Since it's commercialisation in the 1970's, Islamic finance has rapidly gained acceptance worldwide. In particular, the Islamic investment sector has experienced exceptional growth with Dow Jones, FTSE, MSCI and S&P jointly offering hundreds of Islamic equity indices. The collapse of several conventional financial institutions during the infamous Global Financial Crisis has placed the spotlight on the Islamic financial sector which was able to demonstrate stability during the crisis. To better understand the reasons for performance differences between conventional and Islamic assets, one needs to understand the expectation of Islamic investments. Islamic funds managers are expected to invest in assets that comply with Shari'ah principles and are therefore halal. Islamic law prohibits investment in businesses that deal with interest-bearing financing organisations, produce or sell alcohol or pork-related products, and ammunition. Therefore, like socially responsible investment, Shari'ah compliant investment refuses to only pursue profits.
Very recently, a study by Hoepner, Rammal and Rezec (2009, see reference link) analysed the financial performance and investment style of Islamic equity funds from 20 countries in five regions (Africa, Asia-Pacific, Europe, Gulf Cooperation Council, and North America). The study sampled a period of two decades and is based on the performance of 262 equity funds, which makes it, by far, the largest analysis of Islamic funds to date. (Previous studies had at most investigated 60 funds). Specifically for the purpose of investigating and comparing the performance of Islamic funds around the world, the authors extend Carhart's famous four factor model (1997, Journal of Finance) and developed a three level Cahart model (12 factors). This model simultaneously assesses the financial performance of assets at the national, regional and global level and thereby allows to compare Islamic funds from different nations (e.g. Saudi Arabia and US) and different regions (e.g. GCC countries, North America) in their ability to deliver abnormal risk adjusted financial returns.
The findings of Hoepner et al 's (2009) study reveal that, in Western markets, Islamic equity funds appear to trail their equity market benchmark returns on average. Furthermore, Western Islamic funds are significantly exposed to a small stock preference. In contrast, Islamic funds from countries with a significant Muslim population neither underperform their equity market benchmarks nor experience a small cap preference. These results has some economic intuition for two reasons: First, Muslim countries have more Shari'ah compliant business activities and hence Islamic fund managers have fewer restrictions in terms of companies and industries they can invest in. Second, larger, more diversified companies have a higher risk of receiving intolerable degrees of revenue from prohibited activities especially in Western countries. This second explanation can fairly be expected to drive Islamic funds' preference for small cap stocks.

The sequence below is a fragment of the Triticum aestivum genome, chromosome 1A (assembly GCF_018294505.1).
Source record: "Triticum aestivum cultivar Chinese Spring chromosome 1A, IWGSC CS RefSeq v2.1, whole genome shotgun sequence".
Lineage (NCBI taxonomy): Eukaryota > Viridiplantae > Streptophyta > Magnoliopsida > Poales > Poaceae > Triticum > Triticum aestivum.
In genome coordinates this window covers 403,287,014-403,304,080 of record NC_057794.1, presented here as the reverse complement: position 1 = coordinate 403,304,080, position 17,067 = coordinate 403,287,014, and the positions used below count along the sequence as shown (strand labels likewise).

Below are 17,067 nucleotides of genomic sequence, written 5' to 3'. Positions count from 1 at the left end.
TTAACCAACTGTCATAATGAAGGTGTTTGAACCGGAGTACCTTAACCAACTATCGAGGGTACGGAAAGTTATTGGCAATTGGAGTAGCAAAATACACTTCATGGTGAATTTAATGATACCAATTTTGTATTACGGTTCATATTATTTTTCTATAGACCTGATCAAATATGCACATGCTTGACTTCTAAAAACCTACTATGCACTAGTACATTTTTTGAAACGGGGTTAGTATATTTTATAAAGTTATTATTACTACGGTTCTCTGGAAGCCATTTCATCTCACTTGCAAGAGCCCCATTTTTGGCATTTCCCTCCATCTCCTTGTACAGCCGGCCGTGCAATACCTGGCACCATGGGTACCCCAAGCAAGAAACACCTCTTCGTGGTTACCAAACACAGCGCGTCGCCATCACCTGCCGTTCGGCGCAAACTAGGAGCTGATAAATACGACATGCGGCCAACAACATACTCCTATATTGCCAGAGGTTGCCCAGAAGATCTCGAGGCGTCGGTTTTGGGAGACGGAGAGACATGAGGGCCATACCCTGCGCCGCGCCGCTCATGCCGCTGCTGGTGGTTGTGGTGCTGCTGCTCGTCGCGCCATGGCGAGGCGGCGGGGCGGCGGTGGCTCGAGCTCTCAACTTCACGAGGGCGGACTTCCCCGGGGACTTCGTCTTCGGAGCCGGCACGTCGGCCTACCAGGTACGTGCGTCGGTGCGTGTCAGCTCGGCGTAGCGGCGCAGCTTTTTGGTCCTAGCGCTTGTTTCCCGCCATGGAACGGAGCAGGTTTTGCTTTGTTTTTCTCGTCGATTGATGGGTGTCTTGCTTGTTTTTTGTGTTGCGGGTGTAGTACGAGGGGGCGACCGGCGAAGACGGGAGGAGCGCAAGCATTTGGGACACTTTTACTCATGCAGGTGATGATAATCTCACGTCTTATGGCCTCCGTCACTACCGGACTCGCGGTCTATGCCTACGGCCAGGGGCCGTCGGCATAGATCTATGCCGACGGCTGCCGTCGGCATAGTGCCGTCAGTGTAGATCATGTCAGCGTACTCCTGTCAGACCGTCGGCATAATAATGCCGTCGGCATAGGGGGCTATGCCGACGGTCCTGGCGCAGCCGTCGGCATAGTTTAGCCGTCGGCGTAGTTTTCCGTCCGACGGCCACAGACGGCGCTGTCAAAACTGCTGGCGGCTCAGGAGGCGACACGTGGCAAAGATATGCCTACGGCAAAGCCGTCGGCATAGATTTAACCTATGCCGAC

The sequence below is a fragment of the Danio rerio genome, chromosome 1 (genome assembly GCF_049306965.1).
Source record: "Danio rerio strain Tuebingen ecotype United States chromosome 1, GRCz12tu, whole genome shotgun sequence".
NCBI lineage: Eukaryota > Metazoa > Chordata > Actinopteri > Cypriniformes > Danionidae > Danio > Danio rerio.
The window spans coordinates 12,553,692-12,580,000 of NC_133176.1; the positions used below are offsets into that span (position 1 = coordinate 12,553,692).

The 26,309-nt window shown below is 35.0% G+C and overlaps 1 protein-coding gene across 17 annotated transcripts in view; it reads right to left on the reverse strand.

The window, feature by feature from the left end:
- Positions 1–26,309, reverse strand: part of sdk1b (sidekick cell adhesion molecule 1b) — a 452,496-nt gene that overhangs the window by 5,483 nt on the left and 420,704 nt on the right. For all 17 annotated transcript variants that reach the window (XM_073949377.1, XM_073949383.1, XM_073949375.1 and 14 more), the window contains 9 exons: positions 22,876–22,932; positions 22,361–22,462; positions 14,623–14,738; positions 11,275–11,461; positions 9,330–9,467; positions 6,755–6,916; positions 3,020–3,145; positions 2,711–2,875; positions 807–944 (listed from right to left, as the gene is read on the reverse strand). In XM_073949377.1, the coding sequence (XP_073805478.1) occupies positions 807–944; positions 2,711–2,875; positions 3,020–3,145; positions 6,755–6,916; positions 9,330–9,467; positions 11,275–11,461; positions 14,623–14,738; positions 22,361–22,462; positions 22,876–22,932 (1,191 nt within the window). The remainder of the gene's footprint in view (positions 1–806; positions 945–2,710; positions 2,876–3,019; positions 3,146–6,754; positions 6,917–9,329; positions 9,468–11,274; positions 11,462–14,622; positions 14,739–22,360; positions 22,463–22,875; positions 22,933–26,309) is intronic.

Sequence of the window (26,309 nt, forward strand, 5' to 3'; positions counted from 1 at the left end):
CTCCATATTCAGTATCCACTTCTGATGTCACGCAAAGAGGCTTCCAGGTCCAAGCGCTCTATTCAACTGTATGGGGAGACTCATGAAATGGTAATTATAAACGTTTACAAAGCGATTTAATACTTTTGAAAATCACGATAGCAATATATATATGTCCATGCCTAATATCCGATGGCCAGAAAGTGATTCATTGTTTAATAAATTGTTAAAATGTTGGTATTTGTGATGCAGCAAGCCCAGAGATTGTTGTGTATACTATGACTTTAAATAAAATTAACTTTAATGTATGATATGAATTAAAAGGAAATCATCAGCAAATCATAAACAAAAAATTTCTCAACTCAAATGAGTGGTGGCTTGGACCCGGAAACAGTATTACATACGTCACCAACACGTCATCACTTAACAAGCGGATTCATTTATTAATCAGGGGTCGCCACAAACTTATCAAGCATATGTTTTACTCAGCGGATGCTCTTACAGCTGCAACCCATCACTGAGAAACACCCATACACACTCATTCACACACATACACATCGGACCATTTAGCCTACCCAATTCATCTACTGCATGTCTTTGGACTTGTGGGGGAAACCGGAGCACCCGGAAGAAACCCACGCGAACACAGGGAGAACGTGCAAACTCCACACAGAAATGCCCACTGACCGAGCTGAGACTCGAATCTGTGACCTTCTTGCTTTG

Finally, the study also finds some evidence that the pattern of investment in assets with a low debt to equity ratio may help explain the strong performance of the Islamic financial sectorduring economic downturns. As Islamic funds tend to avoid investing in high risk assets (due to uncertainty or gharar) they tend to be less affected during economic crises than investments in high risk/high return assets. This evidence is not only important for Islamic fund managers but also points conventional fund managers to the opportunities to hedge their portfolios against crises by investing in Islamic funds.
In summary, Hoepner et al. (2009) find evidence supporting the view that Islamic investors from predominantly Muslim countries (i.e. GCC countries and Malaysia) do not sacrifice financial returns by investing actively in line with their religious principles. Even more, they find some evidence that Islamic investors in some countries (e.g. Bahrain, Saudi Arabia) experience a superior protection against overall equity market losses.
We welcome questions, comments, or general enquiries regarding our study or this short review. You can contact the authors contact the author via email.We are very thankful to Eurekahedge and Style Research Limited for provision of the data, on which our study is based. The views expressed in our study and this short review are not necessarily shared by the Principles for Responsible Investment.
Carhart, M. M. (1997) "On persistence in Mutual Fund Performance." Journal of Finance, 52 (1): 57-82.